What past American leaders said about trde unions…

2013-11-03 22.19.56

About I Am Not A Number

I Am Not A Number is written by Chris Jury. For 30 years Chris Jury was a TV actor, director and writer best known for playing Eric Catchpole in over 60 episodes of the BBC’s antique classic, Lovejoy, and for directing over 50 episodes of Eastenders. In 2008 he was appointed as the Senior Lecturer in Recorded Media in the School Of Music & Performing Arts at Bath Spa University. He currently presents, Agitpop, a pop & politics radio discussion programme on North Cotswold Community Radio http://www.agitpopradio.org.uk He is currently the Communications Officer for UCU at Bath Spa University and a UCU SW Regional Rep at SWTUC.
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9 Responses to What past American leaders said about trde unions…

  1. Yes fine until the unions become corrupt and unreasonably greedy and destroy the companies that supply the jobs.

  2. Unlike the companies of course who are not at all unreasonably greedy (Bankers) or corrupt (Enron) and are only driven by a desire to create jobs for American workers (GM). I mean have you seen Flint & Detroit! Post-industrial wastelands created by exporting jobs to the poor in the third world who will work for a fraction of what American workers could live on. So yes you might be right if you regard a living wage, job security and a say in your own future are being unreasonably greedy!

  3. Yes, Detroit and Flint were trashed but it was because the unions were overly greedy and forced the the employers to export work overseas to avoid being put out of business by the excessive labor costs.

    • Don’t be ridiculous. Workers in the third world will work for a few dollars a day and can live on it. No one in the USA could live on anything like third world money. Trade unions had little to do with the flight of capital into the third world. What happened was neoliberalism and global capitalism broke the bond between capital and nation states and companies simply moved to where the labour was cheapest. Entirely rational if you own the company but it means the only way for US labour to ‘compete’ on price would be to work full-time for practically nothing and starve.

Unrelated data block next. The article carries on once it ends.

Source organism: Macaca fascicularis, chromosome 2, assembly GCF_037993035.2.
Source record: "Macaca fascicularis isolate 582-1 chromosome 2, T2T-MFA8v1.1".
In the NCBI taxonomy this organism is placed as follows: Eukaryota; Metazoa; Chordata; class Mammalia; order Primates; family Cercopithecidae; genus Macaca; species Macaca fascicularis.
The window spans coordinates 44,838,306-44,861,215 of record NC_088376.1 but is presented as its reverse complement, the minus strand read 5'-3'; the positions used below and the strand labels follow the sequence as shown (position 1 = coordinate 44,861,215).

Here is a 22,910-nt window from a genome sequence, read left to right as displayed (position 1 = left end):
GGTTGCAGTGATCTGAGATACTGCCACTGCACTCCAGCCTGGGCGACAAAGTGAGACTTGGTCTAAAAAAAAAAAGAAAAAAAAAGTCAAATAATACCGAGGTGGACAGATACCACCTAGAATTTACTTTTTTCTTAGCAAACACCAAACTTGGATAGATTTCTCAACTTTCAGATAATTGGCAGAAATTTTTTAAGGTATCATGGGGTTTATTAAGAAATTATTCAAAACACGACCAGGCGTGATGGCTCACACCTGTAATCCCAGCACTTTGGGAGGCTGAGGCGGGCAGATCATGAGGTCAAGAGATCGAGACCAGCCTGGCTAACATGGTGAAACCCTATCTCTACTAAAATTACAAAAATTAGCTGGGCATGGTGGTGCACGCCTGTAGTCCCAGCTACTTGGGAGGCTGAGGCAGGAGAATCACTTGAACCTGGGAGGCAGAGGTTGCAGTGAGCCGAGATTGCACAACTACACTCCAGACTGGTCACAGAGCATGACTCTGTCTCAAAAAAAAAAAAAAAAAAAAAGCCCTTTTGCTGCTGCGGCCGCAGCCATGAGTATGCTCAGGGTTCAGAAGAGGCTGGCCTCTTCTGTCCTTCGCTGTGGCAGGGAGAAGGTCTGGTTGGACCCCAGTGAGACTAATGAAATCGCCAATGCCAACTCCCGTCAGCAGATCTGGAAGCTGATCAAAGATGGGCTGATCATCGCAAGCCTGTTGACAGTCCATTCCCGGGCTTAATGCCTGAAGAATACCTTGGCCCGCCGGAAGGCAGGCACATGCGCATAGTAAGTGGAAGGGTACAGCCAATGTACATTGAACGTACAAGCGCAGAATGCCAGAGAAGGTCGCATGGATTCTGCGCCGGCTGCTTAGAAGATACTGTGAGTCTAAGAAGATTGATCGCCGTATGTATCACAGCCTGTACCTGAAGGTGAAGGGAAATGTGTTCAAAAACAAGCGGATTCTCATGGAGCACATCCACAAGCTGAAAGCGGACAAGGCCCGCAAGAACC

Unions, like all human institutions, sometimes become corrupt and dominated by dictatorial individuals but the ethical record of trade unions is far better than most organisations and certainly better than business!

  4. Don’t get me wrong; I’m not totally anti-union. The original formation of the unions during the industrial revolution of the 19th century was a logical and appropriate response to the unfair treatment of workers by the gluttonous industrialists. However, as happens with many good ideas, some SOB’s had to spoil a good thing and so the unions were often hosed by unscrupulous racketeers. In my opinion the decline of the American car industry was not all the blame of the unions. It was probably largely the fault of the knucklehead designers and engineers who turned-out some real lemons. American car companies were by-and-large not concerned with quality, durability, and reliability. They wanted cars to start falling apart after about 2 years so that they could sell some more clunkers. But the Germans, Japanese, and Swedes kicked some ass with their dedication to reliability and quality. I am afraid to buy American cars because of their bad track record. Volvo has been our family favorite for many years. The American car companies did themselves in and I don’t have much sympathy for them. The union workers were forced to build badly-designed cars.

  5. By “indeed” I assume you mean “hear hear,” ya you right, right-on, damn straight, I couldn’t have said it better myself, awesome dude, you da man, etc. etc.?

  6. Excellent response. That is exactly what I would have said. Isn’t it amazing how brilliant minds think alike.

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